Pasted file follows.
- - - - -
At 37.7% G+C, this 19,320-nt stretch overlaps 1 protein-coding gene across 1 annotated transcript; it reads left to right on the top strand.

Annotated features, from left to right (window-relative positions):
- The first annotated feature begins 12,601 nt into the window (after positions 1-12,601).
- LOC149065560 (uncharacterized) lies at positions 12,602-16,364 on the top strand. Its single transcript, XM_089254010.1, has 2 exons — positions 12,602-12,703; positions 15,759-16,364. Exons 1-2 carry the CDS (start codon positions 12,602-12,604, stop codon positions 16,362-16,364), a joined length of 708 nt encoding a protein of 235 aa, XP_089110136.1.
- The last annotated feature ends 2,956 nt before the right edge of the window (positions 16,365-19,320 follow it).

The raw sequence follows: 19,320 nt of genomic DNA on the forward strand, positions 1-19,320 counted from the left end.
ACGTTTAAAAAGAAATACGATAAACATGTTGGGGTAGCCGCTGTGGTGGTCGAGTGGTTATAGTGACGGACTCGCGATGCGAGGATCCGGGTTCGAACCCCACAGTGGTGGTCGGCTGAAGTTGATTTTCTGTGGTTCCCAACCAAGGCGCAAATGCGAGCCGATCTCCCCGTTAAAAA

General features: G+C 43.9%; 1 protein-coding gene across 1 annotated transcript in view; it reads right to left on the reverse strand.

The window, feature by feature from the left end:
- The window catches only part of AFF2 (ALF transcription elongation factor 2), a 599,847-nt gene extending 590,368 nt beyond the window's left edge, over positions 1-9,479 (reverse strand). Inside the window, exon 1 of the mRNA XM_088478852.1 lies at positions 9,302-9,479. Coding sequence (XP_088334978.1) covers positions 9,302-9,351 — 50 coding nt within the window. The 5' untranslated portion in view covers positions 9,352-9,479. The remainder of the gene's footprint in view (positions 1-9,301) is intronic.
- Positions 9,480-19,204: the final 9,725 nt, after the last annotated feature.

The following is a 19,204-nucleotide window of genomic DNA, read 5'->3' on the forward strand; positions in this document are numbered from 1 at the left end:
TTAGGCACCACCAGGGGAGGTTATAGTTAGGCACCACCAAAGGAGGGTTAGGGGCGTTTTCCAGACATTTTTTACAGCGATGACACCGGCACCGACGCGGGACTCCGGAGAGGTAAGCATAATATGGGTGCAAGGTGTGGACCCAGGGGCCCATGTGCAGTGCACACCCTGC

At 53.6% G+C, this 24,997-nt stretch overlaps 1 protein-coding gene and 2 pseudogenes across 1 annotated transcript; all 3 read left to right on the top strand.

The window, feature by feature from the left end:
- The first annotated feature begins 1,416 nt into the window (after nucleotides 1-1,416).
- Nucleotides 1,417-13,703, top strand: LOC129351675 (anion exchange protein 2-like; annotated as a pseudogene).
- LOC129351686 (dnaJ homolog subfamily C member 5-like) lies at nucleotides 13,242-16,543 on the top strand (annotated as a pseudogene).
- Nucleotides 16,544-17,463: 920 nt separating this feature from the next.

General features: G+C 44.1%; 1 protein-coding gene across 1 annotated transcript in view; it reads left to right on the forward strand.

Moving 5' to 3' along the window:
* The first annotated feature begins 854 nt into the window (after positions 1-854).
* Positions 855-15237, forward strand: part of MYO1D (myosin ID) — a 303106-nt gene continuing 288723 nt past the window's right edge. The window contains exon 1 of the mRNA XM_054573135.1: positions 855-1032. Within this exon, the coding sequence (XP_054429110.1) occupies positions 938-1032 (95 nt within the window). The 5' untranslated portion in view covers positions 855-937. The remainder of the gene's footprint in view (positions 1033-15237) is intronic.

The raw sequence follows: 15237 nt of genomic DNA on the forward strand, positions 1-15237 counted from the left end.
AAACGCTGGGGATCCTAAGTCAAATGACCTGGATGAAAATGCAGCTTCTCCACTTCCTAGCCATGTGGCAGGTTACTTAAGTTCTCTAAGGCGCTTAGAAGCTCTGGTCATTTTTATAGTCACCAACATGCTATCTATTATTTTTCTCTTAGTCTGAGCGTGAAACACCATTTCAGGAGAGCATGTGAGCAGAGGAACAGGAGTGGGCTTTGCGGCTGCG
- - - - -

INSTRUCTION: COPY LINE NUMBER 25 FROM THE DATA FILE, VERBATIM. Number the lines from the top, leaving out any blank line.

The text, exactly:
AAACGCTGGGGATCCTAAGTCAAATGACCTGGATGAAAATGCAGCTTCTCCACTTCCTAGCCATGTGGCAGGTTACTTAAGTTCTCTAAGGCGCTTAGAAGCTCTGGTCATTTTTATAGTCACCAACATGCTATCTATTATTTTTCTCTTAGTCTGAGCGTGAAACACCATTTCAGGAGAGCATGTGAGCAGAGGAACAGGAGTGGGCTTTGCGGCTGCG